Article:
Tuesday, May 13, 2008

Chandrahas Choudhury on fiction

My apologies to those who might have read this post in the twelve hours after it was posted - there were some glaring, embarrassing typos.

I might have posted two fiction pieces this month but of all forms, I've found fiction the hardest to write. It’s the hardest, paradoxically, because it gives you more freedom than any other form. One doesn’t have to be precise about the details and can invent them howsoever one chooses so long as they are plausible - in contrast to the constraints that fact imposes on a non-fiction narrative. And yet, fiction takes enormous effort and control and there is no guarantee that the end effect is as desired – I’ve found it very exhausting, and have almost always preferred the safety of non-fiction.

In his recent review of Arvind Adiga’s The White Tiger, Chandrahas Choudhury provides some lessons on what can go wrong in fiction. If you read Chandrahas’ reviews, you’ll find something I don’t see much – or at least not as well expressed – in other reviews: a broad, general commentary in the beginning that connects beautifully with the specific criticism of the book he is writing about. Consider the first three paragraphs in his essay on The White Tiger. There are some sparkling observations here:
When compared to the journalist or the scholar, the fiction writer seems absurdly free. He or she can construct a story in any way he chooses. His characters have freedom to say whatever they like – in fact they are most persuasive when we feel them to be “free”, and not mouthpieces for the author’s ideas. All we demand in return is not that the story be true but that it be plausible - that it not give the appearance of being contrived.

But this requirement shows us that the fiction writer’s freedom is actually a difficult freedom. Constructing a plausible story from scratch – a story in which narration, dialogue, and plot construction work together to produce the effect of lived experience – can be harder than reporting or analysing a true story. This is the reason why, when judged by the highest standards, most novels are failures, some are honourable failures, and few are successes.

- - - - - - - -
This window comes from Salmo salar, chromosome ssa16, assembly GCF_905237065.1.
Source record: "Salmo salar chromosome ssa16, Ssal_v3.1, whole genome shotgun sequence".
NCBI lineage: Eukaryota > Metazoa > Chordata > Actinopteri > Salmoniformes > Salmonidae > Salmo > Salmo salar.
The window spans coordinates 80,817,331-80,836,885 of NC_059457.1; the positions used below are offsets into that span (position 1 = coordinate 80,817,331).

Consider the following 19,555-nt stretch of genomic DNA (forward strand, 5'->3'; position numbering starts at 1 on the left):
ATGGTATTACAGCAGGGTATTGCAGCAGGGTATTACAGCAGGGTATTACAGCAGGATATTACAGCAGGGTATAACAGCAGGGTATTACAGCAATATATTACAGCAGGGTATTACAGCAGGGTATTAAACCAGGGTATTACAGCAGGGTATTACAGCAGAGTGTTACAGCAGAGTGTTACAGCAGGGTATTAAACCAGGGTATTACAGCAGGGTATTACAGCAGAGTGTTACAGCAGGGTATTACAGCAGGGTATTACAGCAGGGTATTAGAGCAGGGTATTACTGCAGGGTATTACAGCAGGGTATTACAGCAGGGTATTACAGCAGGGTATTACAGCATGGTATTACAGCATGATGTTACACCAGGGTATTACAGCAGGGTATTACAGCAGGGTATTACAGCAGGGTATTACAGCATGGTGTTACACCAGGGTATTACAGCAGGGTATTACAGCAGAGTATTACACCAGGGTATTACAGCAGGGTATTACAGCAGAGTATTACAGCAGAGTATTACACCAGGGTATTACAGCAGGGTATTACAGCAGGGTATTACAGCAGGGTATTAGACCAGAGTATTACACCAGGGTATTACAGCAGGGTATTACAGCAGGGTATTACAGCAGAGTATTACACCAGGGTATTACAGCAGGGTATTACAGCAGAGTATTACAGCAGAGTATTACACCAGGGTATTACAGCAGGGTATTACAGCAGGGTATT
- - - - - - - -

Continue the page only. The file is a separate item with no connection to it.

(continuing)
Fiction writers can misuse their freedom through simple incompetence, or by manipulative plotting, or by a failure to imaginatively realise the inner lives of their characters, or by simplified and schematic thinking that waters down the complexity of the world. Aravind Adiga’s novel The White Tiger seems especially instructive in this regard, because it seems to me to be culpable in all the ways mentioned above.
That’s about what can go wrong, but Chandrahas has an earlier essay with brilliant opening paragraphs where he talks of the strength of fiction:
Is fiction useful? Does the reading of novels or stories serve any constructive purpose other than diversion or, to use the specifically Indian word for the same experience, timepass? That it does not is the implicit argument of many readers who choose to apportion their reading time to history, biography, reportage, political analysis, books on management or (increasingly) inspirational literature—but not to fiction.

In a limited sense, this understanding is actually correct. Were the measure of a piece of writing to be its obvious utility, fiction would find it hard to defend itself in that court. After all, fiction does not offer any facts, hard empirical or statistical truths: It is by definition make-believe. It says nothing on the matter of improving relationships, establishing financial security, or controlling the breath for greater calm and energy. It seems ambiguous: it does not even deliver clear judgements on the characters it has itself presented. Fiction cannot even make up its own mind, let alone help us make up ours.

Yet, looked at from another viewpoint, the compass of fiction is precisely that which other disciplines and approaches leave out. What other schools of thought consider insignificant, or prove incapable of weighing, fiction treats with the greatest care and attention: a word, a gesture, a memory, a misunderstanding. As Milan Kundera observes, the knowledge we take away from fiction is existential knowledge. Reading the work of a skilled writer, we are at first taken by surprise, and yet we later close the book and say yes, life is like this.
The analysis is spot on. Do read Chandrahas’ blog, The Middle Stage. He’s an exceptional interpreter of books and literature, and you’ll find his blog is full of priceless essays that begin in a similarly sage way.


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